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Tue, May 22, 2012

Leaseback Of CTLS Powering Three Flight Schools

Retired UPS Executive Making Airplanes Available For Instruction

Flight schools are struggling across the USA to obtain financing to buy new aircraft to replace aging fleets of trainers. Yet Flight Design USA has found success with another method familiar to schools: the leaseback. Three aircraft are training students today in leased back CTLS Light-Sport Aircraft, but the financial arrangement is only part of the story.

“We are pleased to announce the third CTLS leased to a flight school was used by Iraq war veteran Adam Kisielewski, an Able Flight scholarship recipient who recently earned his Sport Pilot certificate,” said Tom Peghiny President of Flight Design USA. Kisielewski was the 20th student to earn his certificate through the Able Flight program. “The aircraft Adam used was made available by Joe Daguiar, the third time he’s done so.”

Adam Kisielewski is a determined young man who learned to fly without his left arm or his right leg below the knee. That might stop most people from doing something as rigorous as flight instruction, but Adam is not most people. He rides a Harley Davidson motorcycle without any special adaptation and works at Operation Second Chance where he helps other wounded veterans. Adam survived a 2005 explosion when he entered a bomb-rigged door. The blast took the life of a fellow Marine.

The other star of this story, Joe D, as he was known by coworkers, retired recently after several manager positions at UPS in New England. “Joe is a pilot and has taken it on himself to buy three Flight Design aircraft and to make them available on leaseback to flight schools,” detailed Peghiny. The three schools, all in Joe’s region include:  Premier Flight Services at Brainard Airport in Connecticut, Northampton Aeronautics in Massachusetts, and, East Hill Flying Club in Ithaca, New York.

“Light-Sport Aircraft have several noteworthy advantages over classic trainers,” said Peghiny. “LSAs use less fuel, can employ mogas options for even more savings, make for better neighbor relations as they are remarkably quiet running, have roomy, comfortable cockpits, and, have modern instrument panels plus other contemporary features that students appreciate.” German company Flight Design Technik also developed a hand control system for the CT series of Light-Sport Aircraft to enable pilots who lack the use of their legs. Kisielewski did not use the system but other scholarship recipients from Able Flight have been grateful for the hand control system that can be fitted to any CTLS model.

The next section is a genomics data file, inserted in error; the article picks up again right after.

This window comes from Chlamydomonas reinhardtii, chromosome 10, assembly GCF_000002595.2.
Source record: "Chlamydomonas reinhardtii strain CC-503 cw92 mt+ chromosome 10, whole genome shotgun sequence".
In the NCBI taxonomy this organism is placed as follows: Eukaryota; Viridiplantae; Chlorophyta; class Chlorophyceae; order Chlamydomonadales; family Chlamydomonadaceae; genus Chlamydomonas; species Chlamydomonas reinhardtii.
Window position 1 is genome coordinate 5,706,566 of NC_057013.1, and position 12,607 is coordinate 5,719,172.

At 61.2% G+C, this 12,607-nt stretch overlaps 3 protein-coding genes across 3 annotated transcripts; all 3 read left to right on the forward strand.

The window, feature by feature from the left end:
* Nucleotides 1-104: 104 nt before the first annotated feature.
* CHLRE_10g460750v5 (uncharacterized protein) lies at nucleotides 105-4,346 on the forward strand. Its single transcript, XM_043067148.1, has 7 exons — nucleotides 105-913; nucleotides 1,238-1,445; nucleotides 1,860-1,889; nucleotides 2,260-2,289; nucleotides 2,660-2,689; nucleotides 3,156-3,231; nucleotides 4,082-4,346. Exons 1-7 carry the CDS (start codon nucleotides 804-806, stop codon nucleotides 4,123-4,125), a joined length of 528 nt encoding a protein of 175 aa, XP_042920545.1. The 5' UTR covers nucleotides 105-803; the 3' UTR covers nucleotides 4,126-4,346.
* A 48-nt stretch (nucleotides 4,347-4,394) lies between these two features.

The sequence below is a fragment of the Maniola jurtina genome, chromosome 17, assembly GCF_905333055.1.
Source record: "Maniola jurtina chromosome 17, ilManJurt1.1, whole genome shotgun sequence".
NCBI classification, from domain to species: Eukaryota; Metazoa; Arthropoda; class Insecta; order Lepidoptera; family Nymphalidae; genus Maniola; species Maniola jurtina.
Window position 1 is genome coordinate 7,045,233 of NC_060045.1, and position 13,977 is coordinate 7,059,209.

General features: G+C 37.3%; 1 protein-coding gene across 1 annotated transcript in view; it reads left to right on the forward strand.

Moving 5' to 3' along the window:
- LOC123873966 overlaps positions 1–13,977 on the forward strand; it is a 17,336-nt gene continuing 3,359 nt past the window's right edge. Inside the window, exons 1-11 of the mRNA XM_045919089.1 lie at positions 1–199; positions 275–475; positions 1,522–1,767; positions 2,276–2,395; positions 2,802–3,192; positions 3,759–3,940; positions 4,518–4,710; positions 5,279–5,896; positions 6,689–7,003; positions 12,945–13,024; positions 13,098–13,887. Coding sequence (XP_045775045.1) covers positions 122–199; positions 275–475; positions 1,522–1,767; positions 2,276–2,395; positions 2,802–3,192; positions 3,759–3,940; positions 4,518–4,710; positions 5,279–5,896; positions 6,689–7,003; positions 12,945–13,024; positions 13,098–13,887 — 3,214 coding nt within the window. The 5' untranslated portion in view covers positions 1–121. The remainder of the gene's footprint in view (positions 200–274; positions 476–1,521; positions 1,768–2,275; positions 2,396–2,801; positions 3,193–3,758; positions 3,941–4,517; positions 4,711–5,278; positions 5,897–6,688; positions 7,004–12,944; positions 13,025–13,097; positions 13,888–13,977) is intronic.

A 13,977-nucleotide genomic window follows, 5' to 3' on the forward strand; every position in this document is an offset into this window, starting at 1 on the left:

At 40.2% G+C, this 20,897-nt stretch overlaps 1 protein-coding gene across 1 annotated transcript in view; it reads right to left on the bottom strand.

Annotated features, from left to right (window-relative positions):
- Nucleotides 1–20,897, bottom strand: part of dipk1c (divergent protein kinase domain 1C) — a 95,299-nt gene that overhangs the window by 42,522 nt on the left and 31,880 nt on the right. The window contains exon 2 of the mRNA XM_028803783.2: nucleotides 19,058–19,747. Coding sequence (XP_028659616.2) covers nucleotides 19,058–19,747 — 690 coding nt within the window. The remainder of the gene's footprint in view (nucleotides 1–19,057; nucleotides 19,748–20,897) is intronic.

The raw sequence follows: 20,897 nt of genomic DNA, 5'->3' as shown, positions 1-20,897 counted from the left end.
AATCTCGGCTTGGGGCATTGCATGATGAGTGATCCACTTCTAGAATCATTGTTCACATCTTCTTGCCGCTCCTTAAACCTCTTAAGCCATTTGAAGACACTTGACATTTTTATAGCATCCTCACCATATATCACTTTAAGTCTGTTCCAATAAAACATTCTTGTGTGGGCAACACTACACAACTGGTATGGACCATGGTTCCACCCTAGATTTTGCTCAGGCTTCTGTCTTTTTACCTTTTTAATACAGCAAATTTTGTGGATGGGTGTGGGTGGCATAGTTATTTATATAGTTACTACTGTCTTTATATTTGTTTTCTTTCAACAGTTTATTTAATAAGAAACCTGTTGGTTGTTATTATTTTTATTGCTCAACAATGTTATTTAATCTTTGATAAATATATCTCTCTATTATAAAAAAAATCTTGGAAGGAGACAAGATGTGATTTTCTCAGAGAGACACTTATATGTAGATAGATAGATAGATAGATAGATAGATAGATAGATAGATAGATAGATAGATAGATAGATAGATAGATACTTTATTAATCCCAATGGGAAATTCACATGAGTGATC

To allow Kisielewski to stay closer to his family and work for Operation Second Chance, Able Flight found a CT based at Northampton Aeronautics in Massachusetts. In cooperation with Northampton manager Rich MacIsaac, Joe D’s CT was relocated to Frederick, Maryland, the same airport AOPA calls home. Adam’s flight training was provided by Dean Stickell, a retired Air Force test pilot, and Dave Hirschman, Senior Editor of AOPA Pilot magazine.

“We greatly appreciate Joe D and Rich MacIsaac making Joe’s airplane available for Adam to learn to fly near his home in Frederick,” noted Charles Stites, executive director of Able Flight. “Taking an airplane off the school’s flight line for that amount of time to help a wounded veteran learn to fly speaks very well of Joe, Rich, and Northampton Aeronautics. This was a solution that worked well for Adam and for Able Flight.” Able Flight offers scholarship programs where the organization provides the aircraft. Stites does the work to coordinate this effort and Able Flight pays the costs thanks to generous support from a variety of sponsors and individual donors. “Able Flight typically pays not just for the airplane, but all travel, lodging and test fees during training. However, in Adam’s case we were able to provide his training more cost-effectively since he trained near his home,” added Stites. (CTLS images from file)



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